Because people we'd talked to said that lots of RVers come to Quartzsite every year to winter, that there is lots to do here, and a fun place to be, we thought we'd check it out on this trip. I'd done quite a bit of research as to where to stay while in Quartzsite. I'd checked the Trailer LIfe Directory and found that this park is a 'Good Sam Park'. That was the first good sign. I felt the fees were reasonable, although a little more expensive than other places, and that was also a good sign. I looked at the park, and others, on Google Earth, and found that this place had trees. Palm trees to be exact, hence the name 'Holiday Palms'. There are other trees in town, but not really in the RV parks. Not that they provide shade, but it does feel more green. Another good sign.
Being that we intend to be here only two weeks, we were put in the 'overnighters' area. No problem with that except that we meet people and then the next day they're gone. We are also right by the main street. Kind of noisy, but we're very close to the laundry room so that makes up for it in my opinion. We are also right by the community center so we know when something is going on. There are quite a few musicians here and they like to have jam sessions and everyone is invited to come listen and socialize. That was a good sign. Rob and I were excited about that and were eager to check it out—until we walked in and took a look. Everybody is OLD! The musicians are old. The audience is old. Nice as can be, but OLD! We felt entirely out of place. We aren't exactly spring chickens, but neither are we quite ready for this kind of socializing. I think even my mom would've felt too young for this crowd. Not that she's too young in age, but too young in heart and thinking. That's how it felt. And I know I could be completely wrong about these folks because we didn't really give them a fighting chance, but we just couldn't see ourselves mingling.
I did laundry yesterday morning. When I walked into the laundry room, a man well into his 80s was doing his. He acknowledged me with a nod and then proceeded to explain to me why not to use a particular washer that I was just about ready to use. I let him know I appreciated the tip and we started chatting. Nice man. I left and returned when my washers were finished. The same man looked at me and didn't say a word when I smiled and said 'Hello, again!' Did he not remember me? I think not. Sigh.
Later when I returned to the laundry room to fold my now dry clothes, there was a couple with their backs to the room looking at some sort of circular or publication while leaning over a high clothes-folding table. I wasn't trying to be stealthy but, when they turned around, they were obviously surprised to see that someone had entered without their knowledge. Then the man said with a twinkle in his eye, "I'm glad I didn't give my wife a little pat like I often do!" So I told him that it wouldn't have been anything I hadn't seen before, which got a chuckle and wide grin out of him. He left and I talked with the wife while I folded clothes and she added fabric softener to her wash. I watched her hands and arms shake a little as she filled the cap with softener. They've been coming here every year for 25 years spending 5 months at a time and she says it isn't like it used to be. I didn't ask where they were from, but I'm sure it snows there. She mentioned that she has Parkinson's and I told her I thought she was doing really well. She agreed that it appeared that way—until she tries to do anything that requires concentration and/or fine motor skills. She can no longer sign her name and feels badly that she can't pay the bills anymore, which had always been her job. Her husband has to do it now. He's nearly 90! She's 87. And they were adorable.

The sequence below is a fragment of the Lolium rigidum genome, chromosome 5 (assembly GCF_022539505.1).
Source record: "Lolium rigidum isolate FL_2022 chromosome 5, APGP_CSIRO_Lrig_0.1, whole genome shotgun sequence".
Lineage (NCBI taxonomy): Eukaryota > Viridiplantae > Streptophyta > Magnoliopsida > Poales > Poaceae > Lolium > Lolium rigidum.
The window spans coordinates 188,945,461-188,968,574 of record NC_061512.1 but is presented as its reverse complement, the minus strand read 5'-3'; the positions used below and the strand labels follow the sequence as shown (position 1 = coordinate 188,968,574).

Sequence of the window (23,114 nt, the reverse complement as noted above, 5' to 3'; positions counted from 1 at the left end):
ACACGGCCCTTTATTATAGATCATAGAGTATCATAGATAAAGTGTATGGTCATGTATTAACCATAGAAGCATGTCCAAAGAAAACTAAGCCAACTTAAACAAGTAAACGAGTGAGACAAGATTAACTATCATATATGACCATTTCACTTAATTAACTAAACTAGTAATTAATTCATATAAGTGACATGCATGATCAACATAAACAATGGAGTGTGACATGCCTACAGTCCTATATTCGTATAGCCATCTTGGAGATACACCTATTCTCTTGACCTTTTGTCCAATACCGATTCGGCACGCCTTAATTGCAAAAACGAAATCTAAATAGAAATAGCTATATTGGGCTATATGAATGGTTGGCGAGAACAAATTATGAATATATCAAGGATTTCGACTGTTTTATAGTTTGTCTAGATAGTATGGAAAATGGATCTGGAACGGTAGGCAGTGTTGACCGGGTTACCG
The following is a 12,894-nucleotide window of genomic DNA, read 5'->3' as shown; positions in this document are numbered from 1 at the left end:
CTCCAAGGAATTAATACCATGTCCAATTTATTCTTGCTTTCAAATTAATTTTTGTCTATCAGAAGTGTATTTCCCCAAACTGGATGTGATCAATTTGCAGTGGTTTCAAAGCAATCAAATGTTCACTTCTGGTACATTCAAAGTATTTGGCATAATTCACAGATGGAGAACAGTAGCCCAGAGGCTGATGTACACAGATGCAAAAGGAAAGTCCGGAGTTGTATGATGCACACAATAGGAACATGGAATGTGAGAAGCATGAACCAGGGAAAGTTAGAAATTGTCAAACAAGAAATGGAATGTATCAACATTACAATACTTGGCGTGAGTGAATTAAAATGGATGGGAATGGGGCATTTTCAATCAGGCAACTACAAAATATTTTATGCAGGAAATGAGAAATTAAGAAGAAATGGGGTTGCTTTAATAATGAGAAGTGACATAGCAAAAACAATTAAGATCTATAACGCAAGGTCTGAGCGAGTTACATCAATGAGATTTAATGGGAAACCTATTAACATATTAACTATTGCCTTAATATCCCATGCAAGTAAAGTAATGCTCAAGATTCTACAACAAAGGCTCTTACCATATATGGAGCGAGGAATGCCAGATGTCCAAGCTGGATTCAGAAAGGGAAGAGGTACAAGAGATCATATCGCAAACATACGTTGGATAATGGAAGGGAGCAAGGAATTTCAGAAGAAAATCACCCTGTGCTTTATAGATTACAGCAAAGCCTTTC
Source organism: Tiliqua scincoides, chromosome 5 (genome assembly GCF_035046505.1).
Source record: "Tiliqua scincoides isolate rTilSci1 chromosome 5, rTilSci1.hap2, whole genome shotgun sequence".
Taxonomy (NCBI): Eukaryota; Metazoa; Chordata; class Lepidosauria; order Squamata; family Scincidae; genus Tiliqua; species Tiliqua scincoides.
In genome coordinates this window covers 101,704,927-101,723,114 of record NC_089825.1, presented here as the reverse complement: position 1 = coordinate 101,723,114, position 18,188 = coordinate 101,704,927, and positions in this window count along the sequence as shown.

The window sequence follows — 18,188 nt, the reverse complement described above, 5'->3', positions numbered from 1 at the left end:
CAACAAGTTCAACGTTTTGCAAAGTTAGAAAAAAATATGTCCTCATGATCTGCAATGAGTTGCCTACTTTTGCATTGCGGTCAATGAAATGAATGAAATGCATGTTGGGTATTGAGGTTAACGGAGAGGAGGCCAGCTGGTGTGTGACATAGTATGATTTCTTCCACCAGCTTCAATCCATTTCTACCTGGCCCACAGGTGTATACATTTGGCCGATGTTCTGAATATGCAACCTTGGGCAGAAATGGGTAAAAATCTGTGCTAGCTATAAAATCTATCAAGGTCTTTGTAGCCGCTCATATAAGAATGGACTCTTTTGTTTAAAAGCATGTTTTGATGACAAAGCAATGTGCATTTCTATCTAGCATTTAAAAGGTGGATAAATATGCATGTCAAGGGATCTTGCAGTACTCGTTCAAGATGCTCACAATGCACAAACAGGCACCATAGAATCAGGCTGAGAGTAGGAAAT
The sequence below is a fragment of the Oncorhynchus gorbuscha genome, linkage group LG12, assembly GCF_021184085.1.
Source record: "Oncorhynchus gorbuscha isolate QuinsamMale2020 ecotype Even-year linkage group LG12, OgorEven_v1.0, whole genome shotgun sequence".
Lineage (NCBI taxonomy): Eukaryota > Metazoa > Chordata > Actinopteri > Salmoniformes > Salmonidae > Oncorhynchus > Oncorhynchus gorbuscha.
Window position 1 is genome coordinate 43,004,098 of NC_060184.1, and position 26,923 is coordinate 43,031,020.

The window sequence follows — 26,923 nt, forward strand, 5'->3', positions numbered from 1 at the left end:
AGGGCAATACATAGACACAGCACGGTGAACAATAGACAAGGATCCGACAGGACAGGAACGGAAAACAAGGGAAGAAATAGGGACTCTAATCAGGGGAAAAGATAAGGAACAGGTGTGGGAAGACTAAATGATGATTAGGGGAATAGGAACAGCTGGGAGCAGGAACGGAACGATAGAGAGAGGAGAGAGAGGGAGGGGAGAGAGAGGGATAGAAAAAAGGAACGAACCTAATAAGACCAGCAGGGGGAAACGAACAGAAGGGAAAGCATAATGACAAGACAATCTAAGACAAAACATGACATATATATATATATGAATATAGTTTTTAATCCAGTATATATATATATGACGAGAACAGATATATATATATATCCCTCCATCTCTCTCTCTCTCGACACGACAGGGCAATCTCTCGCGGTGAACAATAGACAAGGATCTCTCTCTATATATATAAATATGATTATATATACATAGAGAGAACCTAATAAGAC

Quartzsite is a quirky, little place. Well, not so little. It's pretty spread out. 36.3 square miles to be exact. Their claim to fame is that it's the mineral and geode capitol of, if not the world, at least the southwest. Most years, we are told, RVs are found far and wide at the parks with full or partial hook-ups and on open land boondocking. There are swap meets galore and vendors of food, clothing, flags, RV supplies and services, antiques, art, some good art, some junk, junk and more junk, lining the streets. Some feel this town has had too long a history of crooked counsel members. They thought they got them out last year, but the new bunch aren't much better. According to the few locals we spoke to and some who come here every year, the town got greedy. They raised the rates and fees they charge the vendors to such a prohibitive level that the majority of vendors decided to just not come this year. Then there are other vendors who don't feel too much has changed, that the rates and fees are reasonable, and don't understand what the brouhaha is all about. They feel positive about the near future and that business will pick up in a week or two, just as it has in years past.
We had neighbors arrive yesterday two spaces over. They are staying two nights—leaving tomorrow. Patty and Brad are towing a huge storage trailer filled with radio controlled aircraft. Rob was in seventh heaven seeing that! We went out to an airfield set up for the local RC group to watch Brad and others fly their planes today, but I got engrossed walking through a very special place called Celia's Rainbow Garden located next to the air field. Celia was a child who started life fighting, and fighting hard, but died too young. I invite you to read Celia's story and how her garden got started at http://www.celiasrainbowgardens.com/Story/. Celia's Rainbow Garden has become a beautiful memorial for many who once walked among us. For now, please enjoy the few photos I took there because, with all the negative in the world, all that is decent and worthy just needs another good sign—from all of us.